Rockwell’s exposure to the business of Hollywood and movie productions affected the process that he used to construct his images. Rockwell once said, “If I hadn’t become a painter, I would have liked to have been a movie director.” He went to great lengths to stage his pictures, laboring over costumes for each figure and the individual props that added to the story he wanted the viewer to understand at a glance. He typically drafted multiple preparatory sketches to get the composition and details exactly right.
The exhibition and its catalog also present Rockwell as a careful observer of the popular culture of his day. Rockwell chose to paint particular subjects with particular points of view and helped Americans adjust to social change through sympathetic and sometimes humorous images. He created scenes that parallel themes also found in movies, popular fiction and current events. For example, during World War II, Rockwell created “The Four Freedoms” in response to President Franklin D. Roosevelt’s famous 1941 State of the Union speech. Parallel themes are apparent also in a series of films Why We Fight, directed by Frank Capra between 1942 and 1945.
A 12-minute film, coproduced by the museum and filmmaker Laurent Bouzereau, will be shown continuously in the exhibition galleries. It features interviews with Lucas and Spielberg that reveal their insights into Rockwell’s art and why certain works appealed to them.
A catalog, co-published by the museum and Abrams, is written by Mecklenburg with a contribution by Todd McCarthy, a film critic for Variety. It will be available for $65 (hardcover) in the museum store, online and at book stores nationwide.A softcover version will be available only at the museum’s store and its online shop for $35.95.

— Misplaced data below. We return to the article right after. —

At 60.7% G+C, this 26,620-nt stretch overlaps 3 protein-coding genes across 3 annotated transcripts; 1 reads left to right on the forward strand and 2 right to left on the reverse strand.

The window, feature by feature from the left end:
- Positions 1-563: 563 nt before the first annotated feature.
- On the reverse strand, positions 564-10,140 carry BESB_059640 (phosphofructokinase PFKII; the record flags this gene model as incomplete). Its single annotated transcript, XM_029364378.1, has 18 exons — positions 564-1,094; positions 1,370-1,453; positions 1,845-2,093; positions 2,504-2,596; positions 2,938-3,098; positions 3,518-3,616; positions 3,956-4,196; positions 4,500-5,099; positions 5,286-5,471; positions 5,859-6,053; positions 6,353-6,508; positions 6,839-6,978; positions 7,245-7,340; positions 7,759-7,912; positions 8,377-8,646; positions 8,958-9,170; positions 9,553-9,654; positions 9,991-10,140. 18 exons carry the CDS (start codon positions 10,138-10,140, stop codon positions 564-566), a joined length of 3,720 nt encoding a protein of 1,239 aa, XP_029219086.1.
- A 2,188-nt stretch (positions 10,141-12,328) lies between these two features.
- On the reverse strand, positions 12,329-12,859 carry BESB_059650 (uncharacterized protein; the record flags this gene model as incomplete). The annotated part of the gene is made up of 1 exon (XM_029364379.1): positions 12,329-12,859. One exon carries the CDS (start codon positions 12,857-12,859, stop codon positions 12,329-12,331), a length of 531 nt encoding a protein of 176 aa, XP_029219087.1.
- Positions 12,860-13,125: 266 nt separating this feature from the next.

Free Public Programs
Several free public programs are planned in conjunction with the exhibition, including Airmen of Note performing big-band favorites from the 1940s Saturday, July 3, and Sunday, July 4, from 1 to 3 p.m. in the museum’s Kogod Courtyard; a concert by Washington Symphonic Brass featuring music by composer John Williams and his scores from Spielberg and Lucas filmsSunday, July 18, at 4 p.m. in the museum’s Kogod Courtyard; a family day Saturday, July 24, from 11:30 a.m. to 5 p.m., celebrates the Boy Scouts of America’s 100th anniversary with activities that honor the values encouraged by the Boy Scouts and Girl Scouts; and a talk and book signing by Ron Schick, author of Norman Rockwell: Behind the Camera Thursday, Aug. 5, at 6:30 p.m.
The museum will present a series of classic films as well as movies by Lucas and Spielberg during the run of the exhibition. Featured films for the summer include Mr. Deeds Goes to Town (1935), directed by Frank Capra, Thursday, July 8, at 6:30 p.m.; Saving Private Ryan (1998), directed by Spielberg, Thursday, July 22, at 6:30 p.m.; and State of the Union (1948), directed by Capra, Thursday, Aug. 12, at 6:30 p.m.